Motion as passed by conference
Submitted by: Liberal Democrat Women
Mover: Caroline Voaden.
Summation: Christine Jardine MP.
Conference notes that:
- Sexual violence, sexual harassment, and domestic abuse remain endemic in our society:
- In 2019/20, 4.9 million women were victims of sexual assault in England and Wales, according to the Office for National Statistics (ONS).
- A third of 16-18-year-old girls report experiencing unwanted sexual touching at school, according to End Violence Against Women.
- The pandemic has made the situation worse:
- The ONS report into Domestic abuse during the pandemic in November 2020 found increased demand for victim services and indicators that severity of abuse has increased.
- Plan International UK found that since lockdown began, 1 in 5 girls aged 14-21 experienced public sexual harassment.
- By 2030, 2 million more girls are now at risk of undergoing Female Genital Mutilation (FGM) due to the pandemic according to Plan International.
- The justice system is failing many victims of domestic abuse and sexual violence:
- Out of 139,000 rapes estimated by the ONS in the year ending March 2020, only 58,845 were reported to police. Of those, just 2.4% ended in convictions.
- Three in four domestic abuse cases in England and Wales end without charge, according to Her Majesty's Inspectorate of Constabulary and Fire and Rescue Services.
- Those from minority backgrounds experience domestic abuse disproportionately:
- ONS figures for 2019 show that disabled women were more than twice as likely to experience domestic abuse than non-disabled women.
- LGBT+ people are significantly more likely to experience domestic abuse, with 13 per cent of bisexual women facing intimate partner abuse in 2019/20, according to Stonewall.
- In 2019, 60 per cent of UK police forces admitted referring victims of crime to the Home Office for immigration purposes, harming migrant women.
- The Domestic Abuse Act 2021, whilst very welcome, still contains policy gaps, including failure to provide equal protection for migrant women.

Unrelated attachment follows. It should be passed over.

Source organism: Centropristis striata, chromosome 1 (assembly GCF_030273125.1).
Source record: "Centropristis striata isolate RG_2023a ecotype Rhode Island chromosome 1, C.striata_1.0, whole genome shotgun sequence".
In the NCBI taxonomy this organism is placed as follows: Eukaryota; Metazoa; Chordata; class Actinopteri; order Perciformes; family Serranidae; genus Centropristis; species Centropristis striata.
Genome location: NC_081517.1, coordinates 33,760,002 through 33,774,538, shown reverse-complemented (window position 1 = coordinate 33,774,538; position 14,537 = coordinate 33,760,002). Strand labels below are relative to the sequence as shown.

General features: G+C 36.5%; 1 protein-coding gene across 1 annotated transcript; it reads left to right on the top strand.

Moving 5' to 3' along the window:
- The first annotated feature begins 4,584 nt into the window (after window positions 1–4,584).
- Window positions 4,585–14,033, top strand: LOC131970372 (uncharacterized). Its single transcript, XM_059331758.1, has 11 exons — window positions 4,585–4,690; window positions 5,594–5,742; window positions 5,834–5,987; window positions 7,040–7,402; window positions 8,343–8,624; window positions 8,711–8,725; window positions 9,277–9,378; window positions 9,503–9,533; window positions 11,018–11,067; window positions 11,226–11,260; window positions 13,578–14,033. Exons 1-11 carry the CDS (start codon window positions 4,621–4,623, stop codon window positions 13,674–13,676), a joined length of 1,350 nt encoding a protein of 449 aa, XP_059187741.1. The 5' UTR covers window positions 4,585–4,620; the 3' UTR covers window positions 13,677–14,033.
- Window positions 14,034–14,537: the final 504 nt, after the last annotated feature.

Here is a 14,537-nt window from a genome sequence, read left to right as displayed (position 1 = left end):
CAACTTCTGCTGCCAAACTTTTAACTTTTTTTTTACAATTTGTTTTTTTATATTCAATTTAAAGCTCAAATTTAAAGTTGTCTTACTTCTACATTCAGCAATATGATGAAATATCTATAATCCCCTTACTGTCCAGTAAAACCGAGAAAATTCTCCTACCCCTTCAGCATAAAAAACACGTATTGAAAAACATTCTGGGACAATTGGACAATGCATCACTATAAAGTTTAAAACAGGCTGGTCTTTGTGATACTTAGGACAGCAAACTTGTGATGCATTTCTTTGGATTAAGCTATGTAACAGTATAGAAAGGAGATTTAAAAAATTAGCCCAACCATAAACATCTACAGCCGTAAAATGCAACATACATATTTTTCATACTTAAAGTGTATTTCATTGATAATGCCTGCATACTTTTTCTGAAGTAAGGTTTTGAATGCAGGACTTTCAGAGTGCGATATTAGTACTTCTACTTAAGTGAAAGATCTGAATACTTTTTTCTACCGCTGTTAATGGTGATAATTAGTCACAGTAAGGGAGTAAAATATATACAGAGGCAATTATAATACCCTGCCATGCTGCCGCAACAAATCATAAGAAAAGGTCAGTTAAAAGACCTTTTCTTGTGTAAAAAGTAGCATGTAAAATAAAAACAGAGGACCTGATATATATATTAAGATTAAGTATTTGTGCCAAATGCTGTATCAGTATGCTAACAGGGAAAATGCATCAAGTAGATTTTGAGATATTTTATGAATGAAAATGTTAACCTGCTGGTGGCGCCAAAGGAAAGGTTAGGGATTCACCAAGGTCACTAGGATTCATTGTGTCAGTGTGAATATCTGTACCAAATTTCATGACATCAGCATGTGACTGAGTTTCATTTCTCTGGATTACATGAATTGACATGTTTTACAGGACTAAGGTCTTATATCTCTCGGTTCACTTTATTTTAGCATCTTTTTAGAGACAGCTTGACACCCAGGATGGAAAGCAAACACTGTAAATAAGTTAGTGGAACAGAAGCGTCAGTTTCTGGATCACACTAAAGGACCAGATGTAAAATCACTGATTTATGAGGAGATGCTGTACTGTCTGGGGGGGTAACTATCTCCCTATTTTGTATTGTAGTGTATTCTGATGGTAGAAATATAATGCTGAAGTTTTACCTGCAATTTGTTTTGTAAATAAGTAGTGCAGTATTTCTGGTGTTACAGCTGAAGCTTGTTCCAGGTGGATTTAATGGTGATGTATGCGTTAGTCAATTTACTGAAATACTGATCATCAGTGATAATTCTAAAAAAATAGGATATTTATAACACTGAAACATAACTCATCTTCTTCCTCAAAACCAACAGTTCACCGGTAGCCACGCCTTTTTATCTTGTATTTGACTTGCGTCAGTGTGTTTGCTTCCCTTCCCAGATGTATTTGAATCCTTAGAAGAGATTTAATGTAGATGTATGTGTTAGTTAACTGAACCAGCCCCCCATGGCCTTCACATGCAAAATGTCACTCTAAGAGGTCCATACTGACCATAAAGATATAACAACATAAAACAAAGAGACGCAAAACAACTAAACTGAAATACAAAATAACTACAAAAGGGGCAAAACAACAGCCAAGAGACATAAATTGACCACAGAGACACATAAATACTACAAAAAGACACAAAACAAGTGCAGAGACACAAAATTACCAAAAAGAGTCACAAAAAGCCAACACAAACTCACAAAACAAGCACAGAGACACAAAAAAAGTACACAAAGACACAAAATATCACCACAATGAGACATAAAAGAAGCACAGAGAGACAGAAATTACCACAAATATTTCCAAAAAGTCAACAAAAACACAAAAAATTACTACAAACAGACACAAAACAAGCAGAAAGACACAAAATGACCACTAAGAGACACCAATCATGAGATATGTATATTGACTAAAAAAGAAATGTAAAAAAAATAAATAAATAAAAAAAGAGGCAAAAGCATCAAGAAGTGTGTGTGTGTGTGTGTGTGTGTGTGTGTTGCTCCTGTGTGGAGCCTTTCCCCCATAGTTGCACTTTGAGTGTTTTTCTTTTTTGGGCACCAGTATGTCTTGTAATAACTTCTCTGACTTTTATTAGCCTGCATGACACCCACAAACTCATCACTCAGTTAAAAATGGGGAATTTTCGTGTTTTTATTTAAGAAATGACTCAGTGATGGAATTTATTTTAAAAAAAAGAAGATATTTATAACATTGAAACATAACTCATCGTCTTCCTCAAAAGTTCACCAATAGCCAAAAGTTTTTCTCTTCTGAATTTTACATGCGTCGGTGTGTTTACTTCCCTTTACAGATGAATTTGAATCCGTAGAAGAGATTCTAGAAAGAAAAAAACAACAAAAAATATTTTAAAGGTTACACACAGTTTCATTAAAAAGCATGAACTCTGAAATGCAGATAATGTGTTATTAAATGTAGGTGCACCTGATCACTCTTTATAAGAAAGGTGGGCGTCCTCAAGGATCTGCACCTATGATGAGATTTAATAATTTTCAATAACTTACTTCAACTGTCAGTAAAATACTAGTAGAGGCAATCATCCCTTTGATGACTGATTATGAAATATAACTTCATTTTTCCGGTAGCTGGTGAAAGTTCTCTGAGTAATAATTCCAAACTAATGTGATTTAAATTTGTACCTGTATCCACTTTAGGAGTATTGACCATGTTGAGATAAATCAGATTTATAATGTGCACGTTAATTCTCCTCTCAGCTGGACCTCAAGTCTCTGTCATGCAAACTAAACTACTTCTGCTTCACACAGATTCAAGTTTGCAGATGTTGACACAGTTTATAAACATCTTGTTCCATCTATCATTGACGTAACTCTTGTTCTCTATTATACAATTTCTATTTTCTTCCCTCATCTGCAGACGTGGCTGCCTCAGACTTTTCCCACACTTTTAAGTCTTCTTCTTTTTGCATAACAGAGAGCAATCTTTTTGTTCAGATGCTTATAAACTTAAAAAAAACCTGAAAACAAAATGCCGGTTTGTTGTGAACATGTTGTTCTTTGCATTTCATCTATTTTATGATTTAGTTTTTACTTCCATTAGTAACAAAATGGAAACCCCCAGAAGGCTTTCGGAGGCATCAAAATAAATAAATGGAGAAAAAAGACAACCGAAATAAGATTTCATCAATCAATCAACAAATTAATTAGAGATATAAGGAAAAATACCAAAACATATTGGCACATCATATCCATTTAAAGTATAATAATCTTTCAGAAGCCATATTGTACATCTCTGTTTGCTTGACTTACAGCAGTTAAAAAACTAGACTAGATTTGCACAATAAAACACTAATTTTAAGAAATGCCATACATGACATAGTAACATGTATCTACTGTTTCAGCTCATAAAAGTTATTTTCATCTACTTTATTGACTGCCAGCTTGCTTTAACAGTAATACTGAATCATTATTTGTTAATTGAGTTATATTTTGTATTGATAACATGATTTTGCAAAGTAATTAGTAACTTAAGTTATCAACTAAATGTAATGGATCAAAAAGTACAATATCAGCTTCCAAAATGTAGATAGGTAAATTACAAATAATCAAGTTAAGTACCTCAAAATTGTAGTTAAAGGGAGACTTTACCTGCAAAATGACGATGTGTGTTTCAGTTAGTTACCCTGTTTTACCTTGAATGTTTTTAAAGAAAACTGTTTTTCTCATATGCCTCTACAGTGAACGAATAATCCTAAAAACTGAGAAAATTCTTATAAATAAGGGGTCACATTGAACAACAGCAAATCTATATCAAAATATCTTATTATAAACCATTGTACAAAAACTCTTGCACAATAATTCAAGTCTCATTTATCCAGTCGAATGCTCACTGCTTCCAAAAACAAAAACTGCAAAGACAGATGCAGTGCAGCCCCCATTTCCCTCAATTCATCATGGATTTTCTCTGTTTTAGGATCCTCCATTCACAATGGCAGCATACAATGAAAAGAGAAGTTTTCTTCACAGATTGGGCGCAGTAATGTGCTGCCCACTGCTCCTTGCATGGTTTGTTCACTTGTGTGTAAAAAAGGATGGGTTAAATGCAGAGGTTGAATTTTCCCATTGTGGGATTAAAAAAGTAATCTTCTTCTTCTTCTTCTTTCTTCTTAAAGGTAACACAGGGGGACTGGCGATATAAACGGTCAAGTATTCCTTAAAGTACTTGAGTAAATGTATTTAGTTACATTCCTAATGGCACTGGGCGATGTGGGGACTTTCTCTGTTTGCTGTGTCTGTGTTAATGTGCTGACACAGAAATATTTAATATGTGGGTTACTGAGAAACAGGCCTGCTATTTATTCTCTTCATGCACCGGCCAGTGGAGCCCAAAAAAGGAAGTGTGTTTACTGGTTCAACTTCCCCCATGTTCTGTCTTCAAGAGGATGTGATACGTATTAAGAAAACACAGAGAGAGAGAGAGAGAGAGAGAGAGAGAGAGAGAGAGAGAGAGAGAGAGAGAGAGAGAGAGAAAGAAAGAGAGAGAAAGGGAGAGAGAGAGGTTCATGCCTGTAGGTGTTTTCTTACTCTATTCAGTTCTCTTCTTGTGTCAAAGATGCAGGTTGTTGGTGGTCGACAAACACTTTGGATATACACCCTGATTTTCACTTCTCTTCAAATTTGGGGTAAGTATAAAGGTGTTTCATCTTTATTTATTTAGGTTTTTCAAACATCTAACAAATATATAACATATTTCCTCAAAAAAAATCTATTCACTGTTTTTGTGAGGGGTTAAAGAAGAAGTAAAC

- The funding for domestic abuse services in the 2021 Budget falls short of the figure that Women's Aid says is needed by over £200 million per year.
- The UK has failed to ratify the Istanbul Convention, a treaty creating a global framework for protecting women from violence.
Conference believes that:
- Everyone, regardless of identity, has the right to live a life free from fear and violence.
- The Conservative Government is failing to properly tackle continuing violence against women and girls in our society.
- Investing in raising awareness, education, and policies aimed at prevention is vital and prevents greater costs long-term.
- An intersectional approach to violence against women and girls is imperative to provide high level care and support to the most vulnerable victims.
- Disclosures of abuse must be made easier and always taken seriously by authorities who offer a trauma-informed response.
- Ending violence against women and girls must be a top priority for all levels of government.
Conference reaffirms the Liberal Democrat commitments to:
- Improve and reform the Relationships and Sex Education (RSE) curriculum, including age-appropriate education on consent from primary school.